Timothy Veske-McMahon | Vanillaroma
LITTLE TREES-BIG IDEAS
When is an air freshener a jewel? When it is the centerpiece of a necklace by American artist Timothy Veske-McMahon. As in his prior series, Glyph and Borne, Vanillaroma balances Dada humor with purposefully perplexing iconography. Combining intellect, emotion, signifiers, and things, Veske-McMahon impels us to view the world in all its variety and nuance. Persistently striving to make objects that are, as he states, “confounded enough to avoid…sudden definition and compartmentalization by prior experience,” he, nonetheless, draws his ideas from fundamental human needs: communication, relationships, and home.
At the time Veske-McMahon conceived Vanillaroma, he was living with his Estonian husband in a small village on Vormsi, an island in Estonia. The world was struggling with the Covid-19 pandemic, along with its socio-political fallout, an example of which was a universal feeling of isolation—both real and psychic—caused by locational disorientation and loss of palpable experiences. Furthermore, the murder of George Floyd in Minneapolis, Minnesota, was forcing a national confrontation with the perpetual dangers and iniquities faced by Black people in America. Veske-McMahon was, himself, engaged in a personal challenge. Although married in the United States, his domestic partnership was threatened by a lag in the implementation of laws that would recognize this same-sex marriage in Estonia. His advantaged status as an American caused him to feel conspicuous and alienated from the representations and symbols of the U.S. that he was experiencing within an Estonian context, spurring a visceral connection to the land, which he demonstrated by learning to make traditional syrups, inks and dyes from local vegetation, and reading books that might help him understand the ways in which “the privilege, discretion and experience afforded to [him] is of best use.”
Several of the necklaces in Vanillaroma are assembled from plastic replications of “Little Trees,” or “CAR-FRESHNERS,” as they were originally called, when they were invented in the mid-20th century in upstate New York (about a 3-hour drive from where Veske-McMahon was born). Regarding the car freshener as an ideal symbol for the racial problems in America, he discerns an exoticized and commercialized chemical simulation of scents associated with the colonial slave trade: vanilla (loaded with meaning and a code word for “white”), coconut, and sugarcane, as well as the exportation of American nationalism to isolationist political perspectives resurfacing in Eastern Europe. Veske-McMahon even informs us that, ironically, the European licensee for “Little Trees” produces a vanilla-scented, American flag-themed version called Vanilla Pride, a group of which he’s strung as a necklace.
Veske-McMahon additionally perceives “the idea of the air freshener as a sign that acknowledges the old, stale, stink of past events… [along with the] idea that the materials, formats, cultures of jewelry may also need freshening, and that as a system of identity, could also provide a method of acknowledging one’s own histories, privileges and entitlements.”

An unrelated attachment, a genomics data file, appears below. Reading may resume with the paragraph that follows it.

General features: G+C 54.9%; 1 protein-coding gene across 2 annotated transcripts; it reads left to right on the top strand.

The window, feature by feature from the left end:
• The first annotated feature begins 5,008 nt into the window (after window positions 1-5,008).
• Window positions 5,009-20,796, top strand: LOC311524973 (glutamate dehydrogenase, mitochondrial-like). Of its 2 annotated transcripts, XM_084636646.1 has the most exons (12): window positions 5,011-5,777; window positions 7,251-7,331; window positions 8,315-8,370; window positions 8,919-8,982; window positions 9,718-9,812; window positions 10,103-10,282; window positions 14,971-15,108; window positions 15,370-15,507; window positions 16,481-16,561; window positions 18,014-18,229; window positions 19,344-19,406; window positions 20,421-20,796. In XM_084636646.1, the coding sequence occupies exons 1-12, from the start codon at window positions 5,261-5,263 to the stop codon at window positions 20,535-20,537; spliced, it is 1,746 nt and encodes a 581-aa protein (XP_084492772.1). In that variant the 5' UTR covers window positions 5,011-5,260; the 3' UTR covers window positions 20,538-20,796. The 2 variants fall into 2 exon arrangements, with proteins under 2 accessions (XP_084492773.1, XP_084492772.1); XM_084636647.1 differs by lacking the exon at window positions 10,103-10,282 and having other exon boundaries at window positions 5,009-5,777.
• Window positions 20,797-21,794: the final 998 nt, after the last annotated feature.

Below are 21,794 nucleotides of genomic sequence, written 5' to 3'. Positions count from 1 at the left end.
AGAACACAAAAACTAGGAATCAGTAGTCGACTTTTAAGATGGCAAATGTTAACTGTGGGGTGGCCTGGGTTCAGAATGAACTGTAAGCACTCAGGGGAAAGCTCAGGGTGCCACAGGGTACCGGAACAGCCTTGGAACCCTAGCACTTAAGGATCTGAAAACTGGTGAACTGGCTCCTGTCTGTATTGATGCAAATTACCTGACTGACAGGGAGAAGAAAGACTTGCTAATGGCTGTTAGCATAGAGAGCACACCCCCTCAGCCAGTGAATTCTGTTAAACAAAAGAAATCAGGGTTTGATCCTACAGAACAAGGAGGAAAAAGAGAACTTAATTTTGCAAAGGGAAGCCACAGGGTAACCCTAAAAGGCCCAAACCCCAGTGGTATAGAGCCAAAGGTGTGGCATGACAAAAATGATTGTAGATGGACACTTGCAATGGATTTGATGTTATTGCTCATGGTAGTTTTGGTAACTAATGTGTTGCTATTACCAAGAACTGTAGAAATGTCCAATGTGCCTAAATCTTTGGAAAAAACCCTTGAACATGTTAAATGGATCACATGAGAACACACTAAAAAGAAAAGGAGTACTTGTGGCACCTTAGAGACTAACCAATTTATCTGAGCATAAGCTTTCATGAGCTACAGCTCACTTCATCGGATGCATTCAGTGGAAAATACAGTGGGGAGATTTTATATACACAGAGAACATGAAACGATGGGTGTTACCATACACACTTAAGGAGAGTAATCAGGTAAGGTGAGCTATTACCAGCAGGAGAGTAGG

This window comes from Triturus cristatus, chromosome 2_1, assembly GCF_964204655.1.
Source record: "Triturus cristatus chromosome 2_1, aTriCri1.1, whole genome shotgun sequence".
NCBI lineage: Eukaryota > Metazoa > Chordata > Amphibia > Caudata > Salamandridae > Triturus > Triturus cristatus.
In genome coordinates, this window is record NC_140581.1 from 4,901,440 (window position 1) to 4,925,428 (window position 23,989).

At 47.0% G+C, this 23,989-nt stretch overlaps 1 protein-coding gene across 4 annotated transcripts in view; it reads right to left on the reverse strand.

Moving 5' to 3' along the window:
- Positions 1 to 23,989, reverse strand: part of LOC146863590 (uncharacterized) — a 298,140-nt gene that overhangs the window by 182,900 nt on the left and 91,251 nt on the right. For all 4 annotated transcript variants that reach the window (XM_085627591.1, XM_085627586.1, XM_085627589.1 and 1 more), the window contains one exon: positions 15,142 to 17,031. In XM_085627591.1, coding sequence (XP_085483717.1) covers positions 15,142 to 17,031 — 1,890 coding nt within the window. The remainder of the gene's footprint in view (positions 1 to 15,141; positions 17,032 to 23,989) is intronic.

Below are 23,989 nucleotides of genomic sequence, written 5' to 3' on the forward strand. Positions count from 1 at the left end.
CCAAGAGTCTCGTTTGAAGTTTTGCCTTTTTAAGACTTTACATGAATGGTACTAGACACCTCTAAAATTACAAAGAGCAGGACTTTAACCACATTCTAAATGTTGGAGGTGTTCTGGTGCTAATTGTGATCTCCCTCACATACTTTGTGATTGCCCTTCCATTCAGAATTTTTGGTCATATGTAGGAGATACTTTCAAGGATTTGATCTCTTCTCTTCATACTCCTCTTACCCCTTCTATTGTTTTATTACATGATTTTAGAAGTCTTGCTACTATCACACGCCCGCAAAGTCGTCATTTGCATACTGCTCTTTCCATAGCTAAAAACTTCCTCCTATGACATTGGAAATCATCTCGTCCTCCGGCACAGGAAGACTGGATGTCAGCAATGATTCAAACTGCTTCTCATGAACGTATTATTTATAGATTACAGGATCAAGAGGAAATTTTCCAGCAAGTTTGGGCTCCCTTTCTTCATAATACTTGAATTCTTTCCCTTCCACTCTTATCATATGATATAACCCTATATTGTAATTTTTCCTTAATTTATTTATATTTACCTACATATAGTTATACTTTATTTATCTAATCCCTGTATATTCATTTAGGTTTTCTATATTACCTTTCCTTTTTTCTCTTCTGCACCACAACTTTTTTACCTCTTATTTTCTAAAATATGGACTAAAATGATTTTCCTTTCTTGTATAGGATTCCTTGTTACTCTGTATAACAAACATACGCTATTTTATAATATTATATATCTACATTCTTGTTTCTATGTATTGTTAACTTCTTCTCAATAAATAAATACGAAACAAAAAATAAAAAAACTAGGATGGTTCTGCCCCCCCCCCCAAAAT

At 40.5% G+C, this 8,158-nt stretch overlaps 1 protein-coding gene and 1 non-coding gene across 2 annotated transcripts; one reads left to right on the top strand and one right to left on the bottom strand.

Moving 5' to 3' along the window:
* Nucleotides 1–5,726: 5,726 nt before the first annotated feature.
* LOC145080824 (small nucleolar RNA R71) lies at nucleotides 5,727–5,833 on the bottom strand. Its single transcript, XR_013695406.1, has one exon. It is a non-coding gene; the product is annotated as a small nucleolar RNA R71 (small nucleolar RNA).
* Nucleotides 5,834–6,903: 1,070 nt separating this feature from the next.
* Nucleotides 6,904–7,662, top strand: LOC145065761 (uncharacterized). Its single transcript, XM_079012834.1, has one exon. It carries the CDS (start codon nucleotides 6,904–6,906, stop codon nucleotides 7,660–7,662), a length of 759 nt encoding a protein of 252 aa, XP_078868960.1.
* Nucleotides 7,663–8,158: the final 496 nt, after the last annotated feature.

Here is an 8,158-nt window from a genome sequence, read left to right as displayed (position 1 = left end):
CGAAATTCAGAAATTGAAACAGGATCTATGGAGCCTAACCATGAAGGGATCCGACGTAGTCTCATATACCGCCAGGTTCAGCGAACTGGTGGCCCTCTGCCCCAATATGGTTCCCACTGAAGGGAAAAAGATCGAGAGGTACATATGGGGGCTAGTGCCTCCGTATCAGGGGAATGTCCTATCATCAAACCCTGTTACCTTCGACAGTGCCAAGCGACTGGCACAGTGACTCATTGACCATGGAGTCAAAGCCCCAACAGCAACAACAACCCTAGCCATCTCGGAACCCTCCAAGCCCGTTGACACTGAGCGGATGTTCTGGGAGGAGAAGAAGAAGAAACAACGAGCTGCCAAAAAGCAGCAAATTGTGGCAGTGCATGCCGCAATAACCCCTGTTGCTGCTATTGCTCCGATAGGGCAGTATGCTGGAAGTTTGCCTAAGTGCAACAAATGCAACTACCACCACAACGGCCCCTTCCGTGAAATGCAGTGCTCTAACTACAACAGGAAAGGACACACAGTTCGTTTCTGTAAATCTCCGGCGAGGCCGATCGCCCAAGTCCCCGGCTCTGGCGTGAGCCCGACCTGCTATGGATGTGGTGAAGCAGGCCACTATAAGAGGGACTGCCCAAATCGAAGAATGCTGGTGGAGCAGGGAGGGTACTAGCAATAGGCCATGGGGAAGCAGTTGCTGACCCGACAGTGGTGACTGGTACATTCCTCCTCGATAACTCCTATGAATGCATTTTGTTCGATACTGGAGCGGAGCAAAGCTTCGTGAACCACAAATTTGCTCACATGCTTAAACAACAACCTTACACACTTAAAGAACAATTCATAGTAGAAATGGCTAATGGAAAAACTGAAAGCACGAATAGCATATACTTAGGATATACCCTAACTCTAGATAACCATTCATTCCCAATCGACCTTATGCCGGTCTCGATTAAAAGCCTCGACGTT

Other necklaces in Vanillaroma, which address current political and social tensions, recall the party-banner, only instead of “B-o-n V-o-y-a-g-e” or “H-a-p-p-y B-i-r-t-h-d-a-y,” Veske-McMahon implores us, for example, to “V-o-t-e” or “V-e-t-o.” Cut from old plastic, the faded colors, redolent of dwindling scent, imbue the rearrangeable garlands’ elements with a sense of age and the passage of time. Plastic brooches depicting cartoon eyes reference an Estonian saying, which translated means “fear has big eyes,” signifying xenophobia. Vanillaroma is an enigmatic series; the works express multiple layers of meaning, making them most rewarding to wear.
–Toni Greenbaum, Brooklyn, New York, April 2023
Timothy Veske-McMahon divides his time between Providence, Rhode Island and Haapsalu, Estonia. He received a MFA in metalsmithing (2013) from Cranbrook Academy of Art, where he also served as assistant to department head Iris Eichenberg, and BFA in sculpture, with honors (2004, concentration in jewelry), from Pratt Institute, Brooklyn, New York, where he later taught. In 2015 he was appointed Visiting Assistant Professor at Pratt, before leaving to assume a position at Rhode Island School of Design, where he is an Associate Professor and Graduate Program Director for Jewelry and Metalsmithing. Veske-McMahon has won numerous awards and received several grants. He has shown in many solo and group exhibitions in the U.S.A. and was the subject of one-person exhibitions and has been included in group shows in Beijing, Seoul, Antwerp, Amsterdam, Bratislava, Stockholm, Tbilisi, and Toronto, among others. In 2011 he participated in the prestigious Talente exhibition at the Internationale Handwerksmesse, Munich. Veske-McMahon was featured in a cover article in Metalsmith magazine in 2016. His works are included in many prominent private collections, as well as the Yale University Art Gallery and RISD Museum.